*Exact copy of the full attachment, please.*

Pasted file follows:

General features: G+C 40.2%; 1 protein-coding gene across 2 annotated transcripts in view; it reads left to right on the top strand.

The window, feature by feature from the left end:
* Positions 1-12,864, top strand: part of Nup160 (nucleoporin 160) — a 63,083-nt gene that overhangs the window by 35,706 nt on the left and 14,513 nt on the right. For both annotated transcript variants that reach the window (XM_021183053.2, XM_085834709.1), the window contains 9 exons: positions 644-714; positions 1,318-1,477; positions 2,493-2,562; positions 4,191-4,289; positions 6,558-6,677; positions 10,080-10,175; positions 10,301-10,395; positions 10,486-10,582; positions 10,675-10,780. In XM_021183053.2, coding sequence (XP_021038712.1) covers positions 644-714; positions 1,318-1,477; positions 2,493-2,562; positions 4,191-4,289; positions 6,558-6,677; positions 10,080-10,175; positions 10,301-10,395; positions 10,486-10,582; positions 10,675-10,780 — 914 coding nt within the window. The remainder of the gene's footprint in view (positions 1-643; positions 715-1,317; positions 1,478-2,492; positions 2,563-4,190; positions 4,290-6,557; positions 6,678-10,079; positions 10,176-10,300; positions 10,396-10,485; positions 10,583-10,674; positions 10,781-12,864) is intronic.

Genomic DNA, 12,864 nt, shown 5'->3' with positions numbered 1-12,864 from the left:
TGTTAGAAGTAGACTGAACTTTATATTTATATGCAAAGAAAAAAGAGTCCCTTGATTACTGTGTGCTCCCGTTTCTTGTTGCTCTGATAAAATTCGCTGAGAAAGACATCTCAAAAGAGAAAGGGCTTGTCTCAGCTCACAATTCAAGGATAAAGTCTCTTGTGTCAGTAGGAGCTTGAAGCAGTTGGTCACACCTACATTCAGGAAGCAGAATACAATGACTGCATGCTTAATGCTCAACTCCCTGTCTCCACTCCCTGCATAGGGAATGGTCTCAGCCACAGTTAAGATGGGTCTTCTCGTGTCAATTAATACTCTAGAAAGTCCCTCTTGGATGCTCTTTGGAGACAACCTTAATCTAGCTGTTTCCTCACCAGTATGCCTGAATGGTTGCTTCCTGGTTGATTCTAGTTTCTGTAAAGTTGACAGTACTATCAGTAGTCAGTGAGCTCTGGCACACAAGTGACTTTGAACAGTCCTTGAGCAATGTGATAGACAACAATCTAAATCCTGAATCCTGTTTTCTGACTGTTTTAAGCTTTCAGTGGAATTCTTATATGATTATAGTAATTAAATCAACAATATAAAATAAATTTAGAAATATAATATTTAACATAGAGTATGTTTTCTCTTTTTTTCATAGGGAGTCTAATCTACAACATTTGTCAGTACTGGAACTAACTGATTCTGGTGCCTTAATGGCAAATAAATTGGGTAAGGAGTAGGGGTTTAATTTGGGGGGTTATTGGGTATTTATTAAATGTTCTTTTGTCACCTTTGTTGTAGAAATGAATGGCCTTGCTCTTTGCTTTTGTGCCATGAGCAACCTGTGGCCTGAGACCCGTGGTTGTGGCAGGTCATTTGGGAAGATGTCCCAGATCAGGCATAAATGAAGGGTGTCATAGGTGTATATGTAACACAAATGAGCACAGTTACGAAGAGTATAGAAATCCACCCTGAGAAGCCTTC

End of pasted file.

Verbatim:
General features: G+C 40.2%; 1 protein-coding gene across 2 annotated transcripts in view; it reads left to right on the top strand.

The window, feature by feature from the left end:
* Positions 1-12,864, top strand: part of Nup160 (nucleoporin 160) — a 63,083-nt gene that overhangs the window by 35,706 nt on the left and 14,513 nt on the right. For both annotated transcript variants that reach the window (XM_021183053.2, XM_085834709.1), the window contains 9 exons: positions 644-714; positions 1,318-1,477; positions 2,493-2,562; positions 4,191-4,289; positions 6,558-6,677; positions 10,080-10,175; positions 10,301-10,395; positions 10,486-10,582; positions 10,675-10,780. In XM_021183053.2, coding sequence (XP_021038712.1) covers positions 644-714; positions 1,318-1,477; positions 2,493-2,562; positions 4,191-4,289; positions 6,558-6,677; positions 10,080-10,175; positions 10,301-10,395; positions 10,486-10,582; positions 10,675-10,780 — 914 coding nt within the window. The remainder of the gene's footprint in view (positions 1-643; positions 715-1,317; positions 1,478-2,492; positions 2,563-4,190; positions 4,290-6,557; positions 6,678-10,079; positions 10,176-10,300; positions 10,396-10,485; positions 10,583-10,674; positions 10,781-12,864) is intronic.

Genomic DNA, 12,864 nt, shown 5'->3' with positions numbered 1-12,864 from the left:
TGTTAGAAGTAGACTGAACTTTATATTTATATGCAAAGAAAAAAGAGTCCCTTGATTACTGTGTGCTCCCGTTTCTTGTTGCTCTGATAAAATTCGCTGAGAAAGACATCTCAAAAGAGAAAGGGCTTGTCTCAGCTCACAATTCAAGGATAAAGTCTCTTGTGTCAGTAGGAGCTTGAAGCAGTTGGTCACACCTACATTCAGGAAGCAGAATACAATGACTGCATGCTTAATGCTCAACTCCCTGTCTCCACTCCCTGCATAGGGAATGGTCTCAGCCACAGTTAAGATGGGTCTTCTCGTGTCAATTAATACTCTAGAAAGTCCCTCTTGGATGCTCTTTGGAGACAACCTTAATCTAGCTGTTTCCTCACCAGTATGCCTGAATGGTTGCTTCCTGGTTGATTCTAGTTTCTGTAAAGTTGACAGTACTATCAGTAGTCAGTGAGCTCTGGCACACAAGTGACTTTGAACAGTCCTTGAGCAATGTGATAGACAACAATCTAAATCCTGAATCCTGTTTTCTGACTGTTTTAAGCTTTCAGTGGAATTCTTATATGATTATAGTAATTAAATCAACAATATAAAATAAATTTAGAAATATAATATTTAACATAGAGTATGTTTTCTCTTTTTTTCATAGGGAGTCTAATCTACAACATTTGTCAGTACTGGAACTAACTGATTCTGGTGCCTTAATGGCAAATAAATTGGGTAAGGAGTAGGGGTTTAATTTGGGGGGTTATTGGGTATTTATTAAATGTTCTTTTGTCACCTTTGTTGTAGAAATGAATGGCCTTGCTCTTTGCTTTTGTGCCATGAGCAACCTGTGGCCTGAGACCCGTGGTTGTGGCAGGTCATTTGGGAAGATGTCCCAGATCAGGCATAAATGAAGGGTGTCATAGGTGTATATGTAACACAAATGAGCACAGTTACGAAGAGTATAGAAATCCACCCTGAGAAGCCTTC